One of the aims of ROWS is to be portable to other architechtures. This has a slightly unfortunate side-effect: we cannot use the built-in bitmap format of the underlying graphics system, as the bitmap may be plotted on other drawable types supported by ROWS (such as a printer). There are two ways of doing this: the first is something similar to the XImage structure, with all its restrictions, and the second is the one I have implemented and describe here.
ROWS provides the structures and routines for a device independant bitmap format. This is stored in client memory (on systems that have a client/server architechture such as X), and translated for plotting. The format contains information on the colour depth, pixel size, etc, and any bitmap can be plotted on any device - that's what device independant means. The drawables themselves provide suitable conversion mechanisms, and can take advantage of those already provided by ROWS. The ROWS abstract drawable will have to be implemented in the library in order to support drawing on the bitmaps.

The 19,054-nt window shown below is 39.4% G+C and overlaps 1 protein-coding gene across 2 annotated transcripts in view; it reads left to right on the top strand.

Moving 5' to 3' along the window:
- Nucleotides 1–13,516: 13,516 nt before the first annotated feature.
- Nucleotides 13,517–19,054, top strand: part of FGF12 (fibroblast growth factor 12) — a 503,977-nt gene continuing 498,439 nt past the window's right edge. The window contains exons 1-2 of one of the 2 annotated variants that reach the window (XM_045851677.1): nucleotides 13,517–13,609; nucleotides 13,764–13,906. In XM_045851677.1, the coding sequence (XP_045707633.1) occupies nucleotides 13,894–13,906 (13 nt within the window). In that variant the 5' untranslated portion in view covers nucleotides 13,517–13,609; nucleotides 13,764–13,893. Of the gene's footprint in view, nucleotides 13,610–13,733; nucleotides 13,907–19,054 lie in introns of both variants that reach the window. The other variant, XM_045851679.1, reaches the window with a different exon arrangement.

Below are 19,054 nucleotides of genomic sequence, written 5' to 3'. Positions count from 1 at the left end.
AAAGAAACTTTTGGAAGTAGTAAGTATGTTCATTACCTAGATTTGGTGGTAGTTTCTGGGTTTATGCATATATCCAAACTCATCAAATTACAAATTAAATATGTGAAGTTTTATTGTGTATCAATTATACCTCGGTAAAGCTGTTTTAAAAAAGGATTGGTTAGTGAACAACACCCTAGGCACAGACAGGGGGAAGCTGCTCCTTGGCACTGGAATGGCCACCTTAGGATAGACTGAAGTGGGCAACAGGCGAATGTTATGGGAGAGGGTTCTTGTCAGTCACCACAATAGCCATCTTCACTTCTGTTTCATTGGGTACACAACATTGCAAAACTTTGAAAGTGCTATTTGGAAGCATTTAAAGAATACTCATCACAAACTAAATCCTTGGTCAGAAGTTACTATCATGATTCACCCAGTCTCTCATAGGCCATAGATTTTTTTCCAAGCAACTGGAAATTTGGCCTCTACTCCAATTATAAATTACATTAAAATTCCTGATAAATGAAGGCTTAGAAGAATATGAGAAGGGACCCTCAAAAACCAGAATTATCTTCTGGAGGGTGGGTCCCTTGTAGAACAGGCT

The ROWS DIB is not intended for data interchange, and so its byte ordering is the same as the host's byte ordering. A bitmap is made up of several lines, each aligned to the size of an int32, each of which contains a list of pixels. Although this structure is represented as an int32 array, an individual pixel may only take up part of word. Where this occurs, the pixels are packed into the words as tightly as possible (for a 24bpp image, this means that there are 8 bits of padding after the pixel data, and for a 15bpp one, there is 1 bit of padding). In a word, the leftmost pixel begins at bit 0, and the rightmost ends at bit 31. For truecolour (15bpp and 24bpp) images, image data consists of RGB tuples. Red is always in the least significant bits, and blue in the most. For all other formats, pixel colour is discovered by looking up its value in a palette.
Still, if you want to know the disadvantages of the other approach, just have a look at the XImage structure...